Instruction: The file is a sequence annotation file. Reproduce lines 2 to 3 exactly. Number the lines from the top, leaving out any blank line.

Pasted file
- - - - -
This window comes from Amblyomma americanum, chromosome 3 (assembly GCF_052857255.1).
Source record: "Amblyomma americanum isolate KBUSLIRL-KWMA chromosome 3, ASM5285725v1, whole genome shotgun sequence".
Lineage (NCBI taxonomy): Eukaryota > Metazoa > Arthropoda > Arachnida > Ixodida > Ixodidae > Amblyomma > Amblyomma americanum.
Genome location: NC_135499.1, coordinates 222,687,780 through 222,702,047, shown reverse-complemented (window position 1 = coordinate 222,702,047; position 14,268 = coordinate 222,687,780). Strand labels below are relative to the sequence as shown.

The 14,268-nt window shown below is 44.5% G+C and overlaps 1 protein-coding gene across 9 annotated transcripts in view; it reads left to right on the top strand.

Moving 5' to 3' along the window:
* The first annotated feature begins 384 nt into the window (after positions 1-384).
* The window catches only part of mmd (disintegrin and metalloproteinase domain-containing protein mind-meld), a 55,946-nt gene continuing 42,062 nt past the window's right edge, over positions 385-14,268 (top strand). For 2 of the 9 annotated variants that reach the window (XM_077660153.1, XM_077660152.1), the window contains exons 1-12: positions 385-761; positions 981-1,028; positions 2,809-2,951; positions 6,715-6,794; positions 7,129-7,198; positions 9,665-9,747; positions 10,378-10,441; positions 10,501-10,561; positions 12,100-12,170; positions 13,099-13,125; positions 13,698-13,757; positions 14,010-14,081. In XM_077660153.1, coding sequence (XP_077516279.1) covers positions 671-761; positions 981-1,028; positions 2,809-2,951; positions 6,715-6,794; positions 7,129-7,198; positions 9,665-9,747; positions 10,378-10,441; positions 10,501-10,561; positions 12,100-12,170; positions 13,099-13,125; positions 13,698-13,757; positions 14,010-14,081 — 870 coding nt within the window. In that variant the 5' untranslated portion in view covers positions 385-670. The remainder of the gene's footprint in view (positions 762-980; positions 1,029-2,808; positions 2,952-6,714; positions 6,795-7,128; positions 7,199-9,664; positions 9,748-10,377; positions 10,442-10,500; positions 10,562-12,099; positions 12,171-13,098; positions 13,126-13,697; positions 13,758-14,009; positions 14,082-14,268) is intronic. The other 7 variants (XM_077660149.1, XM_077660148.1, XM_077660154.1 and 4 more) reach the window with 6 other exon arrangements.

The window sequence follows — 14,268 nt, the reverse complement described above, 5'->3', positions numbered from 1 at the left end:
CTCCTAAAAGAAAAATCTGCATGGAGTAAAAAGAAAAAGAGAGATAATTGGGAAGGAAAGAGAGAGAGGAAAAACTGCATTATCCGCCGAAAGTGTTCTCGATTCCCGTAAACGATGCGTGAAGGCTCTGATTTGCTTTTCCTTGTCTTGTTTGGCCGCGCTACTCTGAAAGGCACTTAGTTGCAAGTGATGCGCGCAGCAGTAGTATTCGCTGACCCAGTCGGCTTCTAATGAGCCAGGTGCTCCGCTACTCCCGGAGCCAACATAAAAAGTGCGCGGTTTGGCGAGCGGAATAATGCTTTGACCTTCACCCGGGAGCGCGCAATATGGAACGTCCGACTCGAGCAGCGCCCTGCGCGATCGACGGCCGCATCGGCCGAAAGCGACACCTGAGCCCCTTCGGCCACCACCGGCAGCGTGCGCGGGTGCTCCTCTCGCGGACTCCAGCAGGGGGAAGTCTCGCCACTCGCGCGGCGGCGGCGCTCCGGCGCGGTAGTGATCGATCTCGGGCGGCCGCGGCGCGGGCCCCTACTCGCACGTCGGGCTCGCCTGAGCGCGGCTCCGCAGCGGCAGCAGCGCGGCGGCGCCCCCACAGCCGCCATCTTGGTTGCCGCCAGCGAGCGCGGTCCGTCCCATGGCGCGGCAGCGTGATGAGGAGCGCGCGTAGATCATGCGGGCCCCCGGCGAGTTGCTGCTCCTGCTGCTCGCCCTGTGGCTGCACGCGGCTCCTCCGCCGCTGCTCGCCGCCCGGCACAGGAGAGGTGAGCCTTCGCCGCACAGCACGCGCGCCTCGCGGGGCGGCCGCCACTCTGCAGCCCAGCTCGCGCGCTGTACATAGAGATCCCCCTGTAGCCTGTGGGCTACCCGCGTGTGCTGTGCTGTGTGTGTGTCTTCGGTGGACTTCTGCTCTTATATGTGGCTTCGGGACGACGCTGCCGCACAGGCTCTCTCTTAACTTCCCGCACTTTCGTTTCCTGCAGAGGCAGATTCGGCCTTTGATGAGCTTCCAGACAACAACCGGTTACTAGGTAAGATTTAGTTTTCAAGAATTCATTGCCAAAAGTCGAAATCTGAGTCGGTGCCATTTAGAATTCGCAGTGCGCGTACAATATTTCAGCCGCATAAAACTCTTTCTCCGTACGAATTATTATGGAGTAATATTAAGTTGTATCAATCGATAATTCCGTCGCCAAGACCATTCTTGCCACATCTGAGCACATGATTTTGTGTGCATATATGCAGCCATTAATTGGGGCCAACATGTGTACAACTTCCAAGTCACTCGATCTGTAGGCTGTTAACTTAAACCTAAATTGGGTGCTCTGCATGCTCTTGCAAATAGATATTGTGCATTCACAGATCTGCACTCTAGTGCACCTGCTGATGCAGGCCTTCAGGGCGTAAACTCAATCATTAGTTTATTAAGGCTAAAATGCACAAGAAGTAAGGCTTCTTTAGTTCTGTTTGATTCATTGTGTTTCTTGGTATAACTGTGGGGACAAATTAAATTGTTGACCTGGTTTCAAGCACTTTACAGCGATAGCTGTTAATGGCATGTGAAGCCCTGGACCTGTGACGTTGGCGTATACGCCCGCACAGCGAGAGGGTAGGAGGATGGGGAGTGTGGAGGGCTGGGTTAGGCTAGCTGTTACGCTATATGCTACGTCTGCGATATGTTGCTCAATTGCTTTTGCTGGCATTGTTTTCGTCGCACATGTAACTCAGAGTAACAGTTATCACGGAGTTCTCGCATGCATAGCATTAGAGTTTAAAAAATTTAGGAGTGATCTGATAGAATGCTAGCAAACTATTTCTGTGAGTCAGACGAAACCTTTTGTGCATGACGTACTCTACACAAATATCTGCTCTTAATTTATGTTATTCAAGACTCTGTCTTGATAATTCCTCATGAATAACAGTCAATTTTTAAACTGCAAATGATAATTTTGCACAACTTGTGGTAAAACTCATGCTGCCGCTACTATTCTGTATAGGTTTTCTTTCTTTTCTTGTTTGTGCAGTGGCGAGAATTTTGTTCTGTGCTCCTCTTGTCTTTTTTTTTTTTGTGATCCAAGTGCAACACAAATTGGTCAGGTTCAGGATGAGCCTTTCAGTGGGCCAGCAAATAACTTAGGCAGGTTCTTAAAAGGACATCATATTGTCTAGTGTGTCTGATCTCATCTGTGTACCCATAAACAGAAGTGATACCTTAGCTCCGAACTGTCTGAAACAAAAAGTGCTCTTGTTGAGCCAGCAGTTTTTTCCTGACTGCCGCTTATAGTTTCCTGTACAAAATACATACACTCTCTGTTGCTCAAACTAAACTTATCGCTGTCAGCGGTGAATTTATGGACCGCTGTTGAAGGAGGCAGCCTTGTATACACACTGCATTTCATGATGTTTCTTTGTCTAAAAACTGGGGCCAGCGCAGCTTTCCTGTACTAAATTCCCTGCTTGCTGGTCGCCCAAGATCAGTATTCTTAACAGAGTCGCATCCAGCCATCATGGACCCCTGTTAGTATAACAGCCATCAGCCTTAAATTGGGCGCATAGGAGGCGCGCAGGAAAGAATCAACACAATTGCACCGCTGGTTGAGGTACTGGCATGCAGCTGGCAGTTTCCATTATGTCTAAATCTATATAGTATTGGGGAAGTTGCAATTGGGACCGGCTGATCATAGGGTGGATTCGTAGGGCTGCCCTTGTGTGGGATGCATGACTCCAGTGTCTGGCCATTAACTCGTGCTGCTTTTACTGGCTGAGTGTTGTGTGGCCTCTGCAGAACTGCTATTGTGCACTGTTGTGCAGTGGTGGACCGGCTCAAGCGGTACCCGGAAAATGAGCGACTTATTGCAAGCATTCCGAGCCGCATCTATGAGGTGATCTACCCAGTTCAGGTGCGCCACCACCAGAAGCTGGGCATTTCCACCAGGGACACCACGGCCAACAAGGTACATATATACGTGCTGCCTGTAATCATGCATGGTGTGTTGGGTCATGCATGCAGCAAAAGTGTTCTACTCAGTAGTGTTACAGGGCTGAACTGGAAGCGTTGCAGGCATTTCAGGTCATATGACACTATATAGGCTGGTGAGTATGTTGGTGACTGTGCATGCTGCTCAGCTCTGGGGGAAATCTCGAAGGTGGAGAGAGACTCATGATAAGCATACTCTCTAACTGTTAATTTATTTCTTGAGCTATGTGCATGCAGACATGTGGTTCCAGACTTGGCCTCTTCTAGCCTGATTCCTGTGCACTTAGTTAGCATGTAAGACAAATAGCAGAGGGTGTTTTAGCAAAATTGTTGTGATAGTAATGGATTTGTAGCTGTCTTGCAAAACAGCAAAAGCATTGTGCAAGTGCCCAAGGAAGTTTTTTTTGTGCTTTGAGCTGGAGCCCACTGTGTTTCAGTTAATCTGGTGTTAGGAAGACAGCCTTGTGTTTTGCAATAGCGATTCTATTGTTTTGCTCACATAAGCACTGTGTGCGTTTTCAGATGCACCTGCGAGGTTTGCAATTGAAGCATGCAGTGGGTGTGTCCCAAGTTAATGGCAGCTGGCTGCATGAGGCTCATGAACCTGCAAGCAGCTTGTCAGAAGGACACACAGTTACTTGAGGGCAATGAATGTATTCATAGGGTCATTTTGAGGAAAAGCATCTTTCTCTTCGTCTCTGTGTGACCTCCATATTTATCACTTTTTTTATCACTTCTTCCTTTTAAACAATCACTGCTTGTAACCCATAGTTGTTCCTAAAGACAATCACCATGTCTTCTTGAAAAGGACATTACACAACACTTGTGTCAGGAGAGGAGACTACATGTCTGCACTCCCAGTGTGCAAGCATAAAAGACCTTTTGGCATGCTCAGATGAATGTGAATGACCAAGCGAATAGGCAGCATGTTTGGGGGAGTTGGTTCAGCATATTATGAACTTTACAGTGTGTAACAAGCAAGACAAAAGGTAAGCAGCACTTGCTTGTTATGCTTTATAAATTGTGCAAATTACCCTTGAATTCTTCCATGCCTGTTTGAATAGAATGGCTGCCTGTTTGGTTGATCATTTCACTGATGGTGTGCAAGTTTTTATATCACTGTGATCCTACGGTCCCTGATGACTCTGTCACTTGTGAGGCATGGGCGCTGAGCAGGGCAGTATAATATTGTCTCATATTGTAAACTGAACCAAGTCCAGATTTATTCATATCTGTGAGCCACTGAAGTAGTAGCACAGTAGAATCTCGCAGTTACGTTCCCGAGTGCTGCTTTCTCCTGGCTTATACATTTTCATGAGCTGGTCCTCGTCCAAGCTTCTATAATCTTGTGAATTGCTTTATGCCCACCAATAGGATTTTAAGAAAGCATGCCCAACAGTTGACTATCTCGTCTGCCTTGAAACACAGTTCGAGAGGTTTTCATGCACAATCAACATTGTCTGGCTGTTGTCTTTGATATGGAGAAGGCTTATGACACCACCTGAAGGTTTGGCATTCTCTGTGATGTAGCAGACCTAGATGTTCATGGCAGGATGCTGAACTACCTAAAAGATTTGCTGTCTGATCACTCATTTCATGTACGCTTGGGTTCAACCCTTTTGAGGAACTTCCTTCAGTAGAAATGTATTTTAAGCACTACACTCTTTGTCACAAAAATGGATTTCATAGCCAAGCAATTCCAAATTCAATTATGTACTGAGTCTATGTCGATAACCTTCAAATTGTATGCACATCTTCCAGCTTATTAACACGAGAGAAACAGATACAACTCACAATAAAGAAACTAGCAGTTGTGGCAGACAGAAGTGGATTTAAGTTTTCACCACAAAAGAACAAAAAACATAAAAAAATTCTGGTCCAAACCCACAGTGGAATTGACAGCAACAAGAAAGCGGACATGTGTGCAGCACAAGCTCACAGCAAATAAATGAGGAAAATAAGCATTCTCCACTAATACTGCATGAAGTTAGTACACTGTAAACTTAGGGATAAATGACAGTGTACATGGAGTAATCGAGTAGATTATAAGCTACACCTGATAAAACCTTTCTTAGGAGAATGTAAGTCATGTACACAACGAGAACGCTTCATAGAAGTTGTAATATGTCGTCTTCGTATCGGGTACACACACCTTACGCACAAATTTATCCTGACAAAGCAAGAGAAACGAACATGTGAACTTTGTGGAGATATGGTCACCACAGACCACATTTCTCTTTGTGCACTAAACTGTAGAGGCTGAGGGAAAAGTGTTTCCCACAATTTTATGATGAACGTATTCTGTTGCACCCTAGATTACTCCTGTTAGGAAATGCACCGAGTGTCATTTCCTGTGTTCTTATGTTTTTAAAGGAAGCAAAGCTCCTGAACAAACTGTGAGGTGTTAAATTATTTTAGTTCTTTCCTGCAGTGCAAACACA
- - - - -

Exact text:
Source record: "Amblyomma americanum isolate KBUSLIRL-KWMA chromosome 3, ASM5285725v1, whole genome shotgun sequence".
Lineage (NCBI taxonomy): Eukaryota > Metazoa > Arthropoda > Arachnida > Ixodida > Ixodidae > Amblyomma > Amblyomma americanum.